Bereavement can be emotionally overwhelming and being able to engage with the practical issues and funeral arrangements can be very difficult. However, it is something everyone is likely to experience at some stage in their life, whether it's the death of a family member, a loved one, or a friend. Having confidence in the care and dignity given to our loved ones, along with the compassionate and professional treatment of those bereaved, can go some way to alleviating that distress. The rare instances where this does not happen satisfactorily can have long-standing impacts on people.
This is why we need to ensure we get the right policy and legal frameworks in place.
Therefore, as Minister for Public Health and Women’s Health, I am pleased to launch the Scottish Government’s collection of consultations on burial, inspection, funeral director licensing, and alkaline hydrolysis (an alternative to burial and cremation). These consultations seek views on the Scottish Government’s proposals for regulations for all four of these topics, which are to be made under the Burial and Cremation (Scotland) Act 2016 (‘the 2016 Act’).
The 2016 Act fulfils our commitment to implement recommendations made by the Burial and Cremation Review Group (2007), the Infant Cremation Commission (2014) and the National Cremation Investigation (2016). The regulation proposals set out in the consultations on burial, inspection and funeral director licensing are key to realising the necessary detail, protection and processes envisaged by the 2016 Act. With your help, we can ensure the right policy and legal frameworks are in place. We can ensure that regulation is fair and proportionate and achieves the aim of protecting the deceased, setting minimum standards of care in the sector, supporting consistency of service and establishing a statutory regulatory function to monitor compliance with the 2016 Act and its codes of practice. In this way, we can provide everyone with greater confidence in the funeral sector in Scotland and promote continual improvement.
We are also taking this opportunity to attain public views on alkaline hydrolysis. When consulting on the 2016 Act we were aware that alternative methods of body disposal, which could sit alongside burial and cremation, were in development. Responses to the Bill consultation showed there was public support for the introduction of new, environmentally friendly alternatives in Scotland. This included alkaline hydrolysis which is already in use in some countries including Ireland, Canada and the USA.
The Cremation (Scotland) Regulations 2019 updated how cremation is regulated and introduced revised and updated application forms and registers. It also set out the procedure for the handling of ashes. It is proposed that similar statutory requirements will apply to alkaline hydrolysis.
It is important that we ensure that regulations for any new methods are fit for purpose. So this consultation sets out the ways in which we propose alkaline hydrolysis should be governed and the safeguards which we consider should be put in place to help ensure the high standards that the public can expect with burial and cremation will apply to alkaline hydrolysis. We have also set out areas where the wider legislative framework is well established in order to set out a fuller picture of what providers will be required to comply with in order to offer alkaline hydrolysis.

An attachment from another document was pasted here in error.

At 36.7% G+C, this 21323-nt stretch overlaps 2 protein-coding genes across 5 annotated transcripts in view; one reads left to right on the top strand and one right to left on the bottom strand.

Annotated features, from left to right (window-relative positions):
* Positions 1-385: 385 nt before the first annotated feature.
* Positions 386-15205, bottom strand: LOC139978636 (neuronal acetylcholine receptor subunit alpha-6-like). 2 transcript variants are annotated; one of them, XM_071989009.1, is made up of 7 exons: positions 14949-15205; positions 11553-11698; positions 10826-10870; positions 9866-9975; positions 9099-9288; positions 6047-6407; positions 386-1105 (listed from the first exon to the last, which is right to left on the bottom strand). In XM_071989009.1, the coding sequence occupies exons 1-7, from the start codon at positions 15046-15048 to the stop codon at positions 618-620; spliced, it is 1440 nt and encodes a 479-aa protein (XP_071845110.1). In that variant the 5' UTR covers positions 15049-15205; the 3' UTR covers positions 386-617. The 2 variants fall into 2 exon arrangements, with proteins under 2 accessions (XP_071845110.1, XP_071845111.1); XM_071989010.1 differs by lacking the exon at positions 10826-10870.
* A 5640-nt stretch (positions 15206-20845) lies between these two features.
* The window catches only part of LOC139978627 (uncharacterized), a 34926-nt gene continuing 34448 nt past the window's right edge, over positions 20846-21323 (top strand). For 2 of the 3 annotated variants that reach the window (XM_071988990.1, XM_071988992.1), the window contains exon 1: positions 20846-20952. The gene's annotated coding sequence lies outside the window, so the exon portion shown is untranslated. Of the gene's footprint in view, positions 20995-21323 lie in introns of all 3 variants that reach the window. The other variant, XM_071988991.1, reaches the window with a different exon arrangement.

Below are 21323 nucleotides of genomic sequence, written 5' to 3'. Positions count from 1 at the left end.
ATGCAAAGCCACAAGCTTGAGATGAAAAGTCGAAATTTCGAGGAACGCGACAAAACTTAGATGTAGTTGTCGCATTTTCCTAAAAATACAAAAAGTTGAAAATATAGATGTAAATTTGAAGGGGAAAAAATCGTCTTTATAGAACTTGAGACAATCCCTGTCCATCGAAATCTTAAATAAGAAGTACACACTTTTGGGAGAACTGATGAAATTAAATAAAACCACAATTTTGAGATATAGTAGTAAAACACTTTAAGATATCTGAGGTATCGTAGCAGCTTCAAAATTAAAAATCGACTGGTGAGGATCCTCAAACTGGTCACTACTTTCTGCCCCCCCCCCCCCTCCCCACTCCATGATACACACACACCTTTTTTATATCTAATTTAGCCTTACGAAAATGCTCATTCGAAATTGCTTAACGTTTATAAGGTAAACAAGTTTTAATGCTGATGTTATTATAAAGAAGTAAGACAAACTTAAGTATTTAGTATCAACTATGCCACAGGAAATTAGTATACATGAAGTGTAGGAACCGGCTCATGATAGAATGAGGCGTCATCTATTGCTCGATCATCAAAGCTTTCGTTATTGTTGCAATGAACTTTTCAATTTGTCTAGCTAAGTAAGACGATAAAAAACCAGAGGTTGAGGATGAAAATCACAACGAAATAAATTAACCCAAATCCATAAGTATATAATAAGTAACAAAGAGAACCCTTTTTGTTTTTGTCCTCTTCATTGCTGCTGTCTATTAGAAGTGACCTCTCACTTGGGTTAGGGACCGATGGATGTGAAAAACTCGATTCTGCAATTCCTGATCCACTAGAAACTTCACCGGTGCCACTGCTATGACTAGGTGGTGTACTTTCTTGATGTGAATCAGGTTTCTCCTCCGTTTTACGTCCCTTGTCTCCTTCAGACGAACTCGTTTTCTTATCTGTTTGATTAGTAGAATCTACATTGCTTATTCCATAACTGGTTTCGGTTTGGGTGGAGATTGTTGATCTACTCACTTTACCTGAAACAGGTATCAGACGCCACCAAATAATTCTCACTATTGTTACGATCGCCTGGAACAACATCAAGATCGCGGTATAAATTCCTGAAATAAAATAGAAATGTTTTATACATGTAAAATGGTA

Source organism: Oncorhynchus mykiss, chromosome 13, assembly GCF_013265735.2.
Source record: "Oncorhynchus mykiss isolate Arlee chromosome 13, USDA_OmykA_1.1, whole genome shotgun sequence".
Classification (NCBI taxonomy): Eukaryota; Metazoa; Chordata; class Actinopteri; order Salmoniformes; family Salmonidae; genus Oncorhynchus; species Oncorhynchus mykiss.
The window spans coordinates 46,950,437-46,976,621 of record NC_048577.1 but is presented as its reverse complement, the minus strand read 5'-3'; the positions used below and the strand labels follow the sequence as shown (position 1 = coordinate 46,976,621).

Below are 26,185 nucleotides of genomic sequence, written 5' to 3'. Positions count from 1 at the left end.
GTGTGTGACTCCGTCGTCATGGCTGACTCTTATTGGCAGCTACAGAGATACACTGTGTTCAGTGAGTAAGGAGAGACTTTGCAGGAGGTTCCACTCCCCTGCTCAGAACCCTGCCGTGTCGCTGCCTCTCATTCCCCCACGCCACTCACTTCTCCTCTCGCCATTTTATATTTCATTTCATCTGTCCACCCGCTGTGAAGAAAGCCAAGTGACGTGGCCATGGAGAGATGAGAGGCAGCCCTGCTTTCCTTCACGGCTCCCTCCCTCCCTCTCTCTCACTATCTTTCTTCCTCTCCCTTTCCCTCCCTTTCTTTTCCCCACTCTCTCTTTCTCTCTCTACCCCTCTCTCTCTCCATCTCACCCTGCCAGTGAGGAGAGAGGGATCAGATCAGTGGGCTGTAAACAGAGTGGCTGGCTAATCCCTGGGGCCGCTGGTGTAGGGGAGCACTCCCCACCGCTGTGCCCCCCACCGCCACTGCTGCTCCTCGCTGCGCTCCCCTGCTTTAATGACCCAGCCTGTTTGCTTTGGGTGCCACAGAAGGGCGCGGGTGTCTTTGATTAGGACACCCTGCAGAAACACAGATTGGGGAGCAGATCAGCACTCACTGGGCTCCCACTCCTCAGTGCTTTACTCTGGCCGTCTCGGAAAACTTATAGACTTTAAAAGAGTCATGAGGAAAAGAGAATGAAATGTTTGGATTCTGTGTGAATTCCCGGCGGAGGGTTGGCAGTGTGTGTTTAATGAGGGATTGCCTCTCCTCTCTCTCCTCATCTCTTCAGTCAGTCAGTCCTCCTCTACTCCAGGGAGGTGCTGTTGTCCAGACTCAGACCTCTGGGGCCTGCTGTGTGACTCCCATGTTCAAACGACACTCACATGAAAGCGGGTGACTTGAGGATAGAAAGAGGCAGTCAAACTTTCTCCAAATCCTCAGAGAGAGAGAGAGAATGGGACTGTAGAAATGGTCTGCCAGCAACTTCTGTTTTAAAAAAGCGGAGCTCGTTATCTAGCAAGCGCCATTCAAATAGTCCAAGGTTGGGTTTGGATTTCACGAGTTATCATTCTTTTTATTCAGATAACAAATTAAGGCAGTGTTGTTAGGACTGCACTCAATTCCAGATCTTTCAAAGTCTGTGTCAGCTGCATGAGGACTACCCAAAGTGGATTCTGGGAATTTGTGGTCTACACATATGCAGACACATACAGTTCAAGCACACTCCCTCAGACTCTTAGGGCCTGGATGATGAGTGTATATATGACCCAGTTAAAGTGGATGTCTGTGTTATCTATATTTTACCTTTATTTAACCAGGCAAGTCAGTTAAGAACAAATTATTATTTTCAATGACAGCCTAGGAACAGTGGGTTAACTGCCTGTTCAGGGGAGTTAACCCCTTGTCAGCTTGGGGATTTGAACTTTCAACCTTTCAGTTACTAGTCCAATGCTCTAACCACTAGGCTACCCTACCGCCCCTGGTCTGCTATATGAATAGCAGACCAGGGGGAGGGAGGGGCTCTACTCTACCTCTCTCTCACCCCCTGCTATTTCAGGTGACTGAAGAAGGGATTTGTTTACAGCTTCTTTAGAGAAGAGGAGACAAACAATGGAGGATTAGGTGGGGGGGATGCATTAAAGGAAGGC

Our proposal is that alkaline hydrolysis would be an additional choice for people interested in exploring possible alternatives. We are not suggesting it replaces or displaces traditional methods in any way. It is a matter of choice for the individual and we absolutely recognise that many people will not consider it suitable for them or aligned with their beliefs.
Whilst many parts of the 2016 Act and associated regulations are already in place, I recognise that delays caused by the COVID-19 pandemic have impacted progress on the implementation of the remainder of the 2016 Act. I hope that the publication of these consultations demonstrates the progress made since then, working closely with the sector and other stakeholders, and the Scottish Government’s continued commitment to developing these important regulations.
I am proud that Scotland is leading the way when it comes to funeral sector regulation. Scotland is the first UK nation to pursue a statutory regulatory regime for the funeral sector. In the Competition and Markets Authority’s (CMA) final report on theirfunerals market investigation, they recognised Scotland’s leadership in this area, and made recommendations to England, Northern Ireland and Wales to establish an inspection and registration regime, as a first step to the establishment of a broader regulatory regime for funeral services, “mirroring the approach taken in Scotland”.
I appreciate we are seeking a wide variety of views from the public and from those working in the funeral sector in these consultations. I therefore invite you to respond to any or all of the consultations in this collection and thank you for taking the time to consider our proposals.
Your responses will help shape our next steps.
Jenni Minto MSP
Minister for Public Health and Women’s Health
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